Austin’s business and real-estate community don’t hold an unusually strong influence on the region’s evolution, according to the author of a new book on the city’s development.
If anything, said Eliot Tretter, the vast volumes of urban, social and economic research suggest that the powerful influence of business on urban development is very much the norm.
Yet over the years, Austin has featured two unusual factors in its development, Tretter argues in his newly released book, “Shadows of a Sunbelt City.” The first is the influence of the University of Texas at Austin, which more than most universities has brought federal, state and local funding and interests to bear on its place in the city.
For an example, look no further than the cranes that rise above the new Dell Medical School and the early plans for an innovation district to go along with it.
The effort to get the school established, spearheaded by Sen. Kirk Watson, was nothing if not fully upfront about its efforts to draw public revenue in support of the project. And Travis County voters ultimately voted for an increase in their own property taxes to indirectly fund the school.
“There’s a long precedent for the university to connect its own desires for growth … to what the local government and the local business community is doing,” said Tretter, a former University of Texas lecturer and researcher who now is a professor at the University of Calgary.
The other phenomenon, Tretter said, is a general ignorance of how deeply ingrained business and developer interests have become in the region.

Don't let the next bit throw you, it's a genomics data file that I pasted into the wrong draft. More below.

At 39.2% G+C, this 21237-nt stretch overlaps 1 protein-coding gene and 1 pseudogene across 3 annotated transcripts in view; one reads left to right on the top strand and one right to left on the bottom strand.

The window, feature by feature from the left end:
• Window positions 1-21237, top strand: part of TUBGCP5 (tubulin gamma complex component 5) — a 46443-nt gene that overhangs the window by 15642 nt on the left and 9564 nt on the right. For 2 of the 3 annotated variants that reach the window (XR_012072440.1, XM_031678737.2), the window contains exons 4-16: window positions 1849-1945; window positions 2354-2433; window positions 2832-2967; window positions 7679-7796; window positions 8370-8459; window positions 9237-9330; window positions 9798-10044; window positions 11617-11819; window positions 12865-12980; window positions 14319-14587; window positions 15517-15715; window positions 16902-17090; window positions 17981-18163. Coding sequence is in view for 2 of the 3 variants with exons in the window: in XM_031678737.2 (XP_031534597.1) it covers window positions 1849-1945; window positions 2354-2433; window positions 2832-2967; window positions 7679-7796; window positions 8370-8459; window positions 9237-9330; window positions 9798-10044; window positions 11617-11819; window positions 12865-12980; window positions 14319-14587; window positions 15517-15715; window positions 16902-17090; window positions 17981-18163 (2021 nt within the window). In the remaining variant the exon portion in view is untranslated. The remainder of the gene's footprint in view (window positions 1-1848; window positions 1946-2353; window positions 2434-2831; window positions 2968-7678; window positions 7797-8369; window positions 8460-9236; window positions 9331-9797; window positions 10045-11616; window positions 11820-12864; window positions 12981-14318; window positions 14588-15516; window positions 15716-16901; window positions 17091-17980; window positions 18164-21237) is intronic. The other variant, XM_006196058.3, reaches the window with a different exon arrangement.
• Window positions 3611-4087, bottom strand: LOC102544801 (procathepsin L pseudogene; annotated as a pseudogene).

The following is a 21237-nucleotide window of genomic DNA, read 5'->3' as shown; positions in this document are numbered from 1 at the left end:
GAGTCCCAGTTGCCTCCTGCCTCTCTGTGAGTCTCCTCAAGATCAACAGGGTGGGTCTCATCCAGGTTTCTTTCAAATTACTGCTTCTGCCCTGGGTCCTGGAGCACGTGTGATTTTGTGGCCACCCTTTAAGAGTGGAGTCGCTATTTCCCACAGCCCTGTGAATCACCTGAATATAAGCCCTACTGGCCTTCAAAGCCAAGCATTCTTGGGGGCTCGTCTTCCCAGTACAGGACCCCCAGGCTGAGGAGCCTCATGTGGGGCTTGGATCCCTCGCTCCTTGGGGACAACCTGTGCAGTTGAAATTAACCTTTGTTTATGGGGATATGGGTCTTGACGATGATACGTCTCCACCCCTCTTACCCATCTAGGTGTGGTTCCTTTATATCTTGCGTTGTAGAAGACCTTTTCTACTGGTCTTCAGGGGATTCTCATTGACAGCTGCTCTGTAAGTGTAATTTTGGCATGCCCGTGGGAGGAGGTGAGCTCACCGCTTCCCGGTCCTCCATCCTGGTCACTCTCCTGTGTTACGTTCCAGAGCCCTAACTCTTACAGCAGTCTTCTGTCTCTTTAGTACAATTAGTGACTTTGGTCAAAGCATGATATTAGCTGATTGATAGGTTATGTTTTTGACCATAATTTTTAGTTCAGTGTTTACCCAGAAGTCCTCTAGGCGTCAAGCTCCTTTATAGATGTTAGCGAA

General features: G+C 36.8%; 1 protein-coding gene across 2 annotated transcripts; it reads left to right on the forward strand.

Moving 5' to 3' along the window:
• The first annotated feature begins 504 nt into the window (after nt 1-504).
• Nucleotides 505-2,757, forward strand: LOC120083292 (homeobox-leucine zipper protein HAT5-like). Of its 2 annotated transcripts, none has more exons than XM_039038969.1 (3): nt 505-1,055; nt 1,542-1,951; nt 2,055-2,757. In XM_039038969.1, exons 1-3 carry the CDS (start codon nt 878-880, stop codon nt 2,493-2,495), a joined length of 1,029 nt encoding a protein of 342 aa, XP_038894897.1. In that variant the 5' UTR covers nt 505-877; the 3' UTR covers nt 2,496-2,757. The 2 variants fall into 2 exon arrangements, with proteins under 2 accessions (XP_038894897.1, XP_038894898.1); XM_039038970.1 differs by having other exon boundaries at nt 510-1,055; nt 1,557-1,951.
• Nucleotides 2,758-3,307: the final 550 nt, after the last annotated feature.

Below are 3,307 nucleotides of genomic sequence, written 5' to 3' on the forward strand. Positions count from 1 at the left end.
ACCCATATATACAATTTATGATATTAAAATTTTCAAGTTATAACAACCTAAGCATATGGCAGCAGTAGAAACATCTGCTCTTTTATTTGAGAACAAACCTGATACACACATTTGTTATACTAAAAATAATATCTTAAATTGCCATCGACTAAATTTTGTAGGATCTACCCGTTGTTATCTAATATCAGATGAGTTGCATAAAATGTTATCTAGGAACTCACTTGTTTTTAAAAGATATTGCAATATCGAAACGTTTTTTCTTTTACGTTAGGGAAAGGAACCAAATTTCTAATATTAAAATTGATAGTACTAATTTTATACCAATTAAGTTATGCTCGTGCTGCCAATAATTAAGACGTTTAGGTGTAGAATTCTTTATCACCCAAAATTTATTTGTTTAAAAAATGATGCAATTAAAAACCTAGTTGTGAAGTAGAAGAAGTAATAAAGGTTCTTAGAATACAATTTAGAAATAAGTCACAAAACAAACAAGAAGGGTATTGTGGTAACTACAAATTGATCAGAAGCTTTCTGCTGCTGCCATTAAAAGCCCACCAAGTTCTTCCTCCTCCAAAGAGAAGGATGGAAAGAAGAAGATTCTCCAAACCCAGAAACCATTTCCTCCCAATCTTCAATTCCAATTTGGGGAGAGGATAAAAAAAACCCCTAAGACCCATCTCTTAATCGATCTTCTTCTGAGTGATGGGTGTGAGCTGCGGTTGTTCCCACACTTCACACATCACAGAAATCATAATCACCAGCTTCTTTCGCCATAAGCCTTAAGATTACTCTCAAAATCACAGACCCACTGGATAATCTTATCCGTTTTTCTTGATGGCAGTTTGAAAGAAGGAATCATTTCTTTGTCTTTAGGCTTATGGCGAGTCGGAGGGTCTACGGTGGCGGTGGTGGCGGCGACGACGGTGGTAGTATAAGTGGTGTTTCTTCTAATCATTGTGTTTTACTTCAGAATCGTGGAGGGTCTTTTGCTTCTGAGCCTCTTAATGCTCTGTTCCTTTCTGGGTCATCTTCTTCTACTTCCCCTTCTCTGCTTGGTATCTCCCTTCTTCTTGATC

“What is impressive to me about Austin is just the complete kind of denial of the ways the business community, through its various principal organizations, is able to control power,” he said.
That doesn’t reveal itself in an outright dominance over city and county leaders, he said. In fact, Greater Austin Chamber of Commerce officials noted last week that they haven’t brought a single corporate subsidies package to the Austin City Council in two years, mainly because of the city’s tighter restrictions on such incentives.
That powerfuly influence moves in more indirect ways, Tretter said, such as bond elections, the rewriting of the city’s land-use codes and other avenues. Government leaders adopt policies that never quite come to fruition, he said, and rather than recognizing the business community’s sway in that, residents tend to blame the council as ineffective.
“There’s a weird way in which the left and the right have a unified position, an anti-government position,” he said. “So what ends up happening is you always end up blaming the political leaders for the failure of certain policies to mature, rather than looking at how the power structure in the city organizes itself to succeed in certain agendas.”
State law inhibits many inclusionary initiatives that Austin might otherwise use, both in zoning and other policies. But the city also has few examples of a coalesced, countervailing force that can rival the business and development community.
In Austin, Tretter notes in his book, one of the few examples of a broader, community-based response against developers came from Save Our Springs and the fight to limit development over the Edwards Aquifer.
But ultimately, he writes, even those efforts were pulled into an odd sort of alliance with the development community. Environmental concerns came to include only the non-human environment, with less consideration given to other, disadvantaged communities in the city.
And in that sense, Tretter argues, a co-opted environmentalist was integrated into the broader, established interests that hold sway over much of the region’s development. Efforts to build equity and inclusion remained one-off battles outside the mainstream.
“Something like growth is sort of seen as this endless continuum of good, where these little fights are seen as little skirmishes,” he said last week. “If you have a bigger picture of that bigger process, then it begins to fit into a narrative of affordability, inclusion and the types of development we want or don’t want.”